To be able to find a food vendor just next to a waterfall (which by the way took us 30 minutes trekking up and down) is just unreal. But hey, this is Indonesia. And being an Indonesian, I can tell you that Indonesians only war once a day, starting from the moment we wake up and finishing when we go back to bed. Which means, we basically can eat all the time :-D.
This vendor is selling snack, hot drinks and meatball soup (good strategy, as the water is so cold, I saw some people eating his soup to warm themselves up after a swim).
Shot with Canon 50D, Canon EF 24-105mm f/4L, shot in AV @ 1/50, f/4, focal length 105mm, ISO 400
I was pleasantly surprised to see the size of watermelons being sold by the street vendors here. It was humongous! I didn’t take a good picture of whole watermelon, but from the last picture, you can estimate the size before it was cut. And from the amount of people continuously buying it, clearly watermelon is a favourite summer fruit here.
Among the 3, my favourite picture is the 1st one, where I successfully pan the vendor while he was walking away from the police who suddenly appeared. I love how sharp the oranges are, while the vendor and the background are blurry.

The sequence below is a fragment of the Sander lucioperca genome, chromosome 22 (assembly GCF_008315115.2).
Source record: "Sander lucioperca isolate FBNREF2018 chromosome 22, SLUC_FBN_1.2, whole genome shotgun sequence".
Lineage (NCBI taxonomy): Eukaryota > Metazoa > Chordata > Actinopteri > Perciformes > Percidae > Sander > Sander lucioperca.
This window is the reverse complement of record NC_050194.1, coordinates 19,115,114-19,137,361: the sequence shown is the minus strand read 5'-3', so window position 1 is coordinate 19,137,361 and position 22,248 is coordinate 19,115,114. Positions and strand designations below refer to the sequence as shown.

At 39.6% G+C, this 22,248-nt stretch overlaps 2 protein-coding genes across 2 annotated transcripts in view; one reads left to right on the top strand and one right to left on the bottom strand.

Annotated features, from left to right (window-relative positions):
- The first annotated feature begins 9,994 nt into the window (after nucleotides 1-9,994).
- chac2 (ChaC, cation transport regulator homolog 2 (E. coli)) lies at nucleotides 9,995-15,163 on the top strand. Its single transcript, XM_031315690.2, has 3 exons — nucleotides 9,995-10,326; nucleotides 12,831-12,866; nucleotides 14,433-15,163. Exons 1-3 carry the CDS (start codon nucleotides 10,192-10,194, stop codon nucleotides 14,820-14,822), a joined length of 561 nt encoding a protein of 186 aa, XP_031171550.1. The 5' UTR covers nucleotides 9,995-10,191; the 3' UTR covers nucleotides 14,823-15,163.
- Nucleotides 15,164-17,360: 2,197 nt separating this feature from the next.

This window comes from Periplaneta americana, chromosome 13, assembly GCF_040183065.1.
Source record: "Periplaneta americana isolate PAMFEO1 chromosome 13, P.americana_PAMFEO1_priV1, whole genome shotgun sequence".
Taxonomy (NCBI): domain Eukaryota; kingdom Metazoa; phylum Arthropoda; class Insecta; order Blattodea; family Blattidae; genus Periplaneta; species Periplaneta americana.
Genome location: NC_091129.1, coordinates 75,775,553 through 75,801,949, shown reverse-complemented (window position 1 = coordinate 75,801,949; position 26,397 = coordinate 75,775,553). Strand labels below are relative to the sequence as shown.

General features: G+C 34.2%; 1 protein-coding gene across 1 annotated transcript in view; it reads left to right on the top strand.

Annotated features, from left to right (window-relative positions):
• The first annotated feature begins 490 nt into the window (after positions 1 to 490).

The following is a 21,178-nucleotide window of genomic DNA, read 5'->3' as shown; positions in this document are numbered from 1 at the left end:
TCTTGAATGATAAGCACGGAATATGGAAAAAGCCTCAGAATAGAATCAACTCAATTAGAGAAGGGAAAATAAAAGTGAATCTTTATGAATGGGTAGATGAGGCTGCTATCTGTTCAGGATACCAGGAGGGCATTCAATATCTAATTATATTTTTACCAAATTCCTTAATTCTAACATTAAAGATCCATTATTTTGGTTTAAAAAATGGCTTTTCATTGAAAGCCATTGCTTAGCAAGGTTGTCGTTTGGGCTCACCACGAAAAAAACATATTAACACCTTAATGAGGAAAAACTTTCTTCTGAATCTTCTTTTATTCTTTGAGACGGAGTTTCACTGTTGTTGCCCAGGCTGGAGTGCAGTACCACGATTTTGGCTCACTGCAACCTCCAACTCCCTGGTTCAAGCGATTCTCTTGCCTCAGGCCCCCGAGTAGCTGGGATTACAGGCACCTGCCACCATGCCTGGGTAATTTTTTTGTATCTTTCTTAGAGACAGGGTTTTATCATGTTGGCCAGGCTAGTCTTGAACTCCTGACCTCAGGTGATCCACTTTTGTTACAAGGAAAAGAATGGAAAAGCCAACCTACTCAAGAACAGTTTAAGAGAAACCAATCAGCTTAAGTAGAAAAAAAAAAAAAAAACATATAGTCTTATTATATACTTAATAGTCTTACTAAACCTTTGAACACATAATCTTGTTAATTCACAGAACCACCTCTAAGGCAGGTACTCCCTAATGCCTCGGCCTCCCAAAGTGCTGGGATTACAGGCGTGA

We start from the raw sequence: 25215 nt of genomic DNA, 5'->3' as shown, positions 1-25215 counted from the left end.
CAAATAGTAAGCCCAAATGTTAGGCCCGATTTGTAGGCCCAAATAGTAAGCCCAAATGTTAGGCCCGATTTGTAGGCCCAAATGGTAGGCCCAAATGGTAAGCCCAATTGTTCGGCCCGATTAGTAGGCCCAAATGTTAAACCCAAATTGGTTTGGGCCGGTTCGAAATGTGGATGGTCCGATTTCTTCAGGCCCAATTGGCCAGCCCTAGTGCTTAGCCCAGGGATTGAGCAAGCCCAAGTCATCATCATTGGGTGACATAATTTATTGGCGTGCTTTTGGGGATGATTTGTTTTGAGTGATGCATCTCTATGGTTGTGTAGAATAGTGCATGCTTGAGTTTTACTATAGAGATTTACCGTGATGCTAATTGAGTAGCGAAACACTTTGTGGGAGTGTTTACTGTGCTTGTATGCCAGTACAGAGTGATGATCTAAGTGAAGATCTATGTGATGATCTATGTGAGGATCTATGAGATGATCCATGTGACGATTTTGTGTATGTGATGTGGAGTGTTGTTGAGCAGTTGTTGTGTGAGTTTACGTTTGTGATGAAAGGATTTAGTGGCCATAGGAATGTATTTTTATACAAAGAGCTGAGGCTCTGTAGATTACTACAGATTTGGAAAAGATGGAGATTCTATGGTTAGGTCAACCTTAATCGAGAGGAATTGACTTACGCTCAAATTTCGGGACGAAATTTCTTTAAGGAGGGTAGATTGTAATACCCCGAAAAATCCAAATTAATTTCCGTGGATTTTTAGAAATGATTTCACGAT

All are shot with Canon 50D, Canon EF 24-105mm f/4L
Sate ayam or barbecued chicken satay, accompanied by light peanut sauce and rice cake, is a very popular food in Indonesia. You can find the vendors walking around the housing area selling their goods, or they stationed themselves at one spot waiting for their clients to come and buy, such as this one above.
Canon 50D, Canon EF 24-105mm f/4L, shot in AV @ 1/160, f/4, focal length 24mm, ISO 500
One of the most popular snacks here is Indian mango (I still don’t know why it’s called Indian? Maybe this special mango originally came from India? Have to do more homework on that). You can easily find it from stalls by the street, or from some vendors, like this one, who are going around offering it as snack-on-the-go.
Unlike what is known as sweet Philippine’s mango, this particular one is more crispy, with slightly tart and sour taste. It’s normally eaten accompanied by bagoong (shrimp paste).
Shot with Canon 50D, Canon EF 24-105mm f/4L, shot @ 1/125, f/4, ISO 640
As I was driving, I saw this puso’ vendor on the side of the street. Puso’ is rice that has been wrapped in a woven palm leaf pouch and boiled.
Story has it that the seafarers’ need to keep cooked rice from spoiling during long sea voyages. The palm leaves used in wrapping the rice are always shaped into sort of diamond form and stored hanging in bunches in the open air.
While in Cebu it’s a common everyday food which traditionally used as packed lunch brought by workers, which is eaten with pork or chicken grilled skewers, in Indonesia it’s called ketupat and mainly eaten during special day of Idul Fitri.
Shot with Canon 50D, Canon EF 24-105mm f/4L, shot @ 1/25, f/4, ISO 200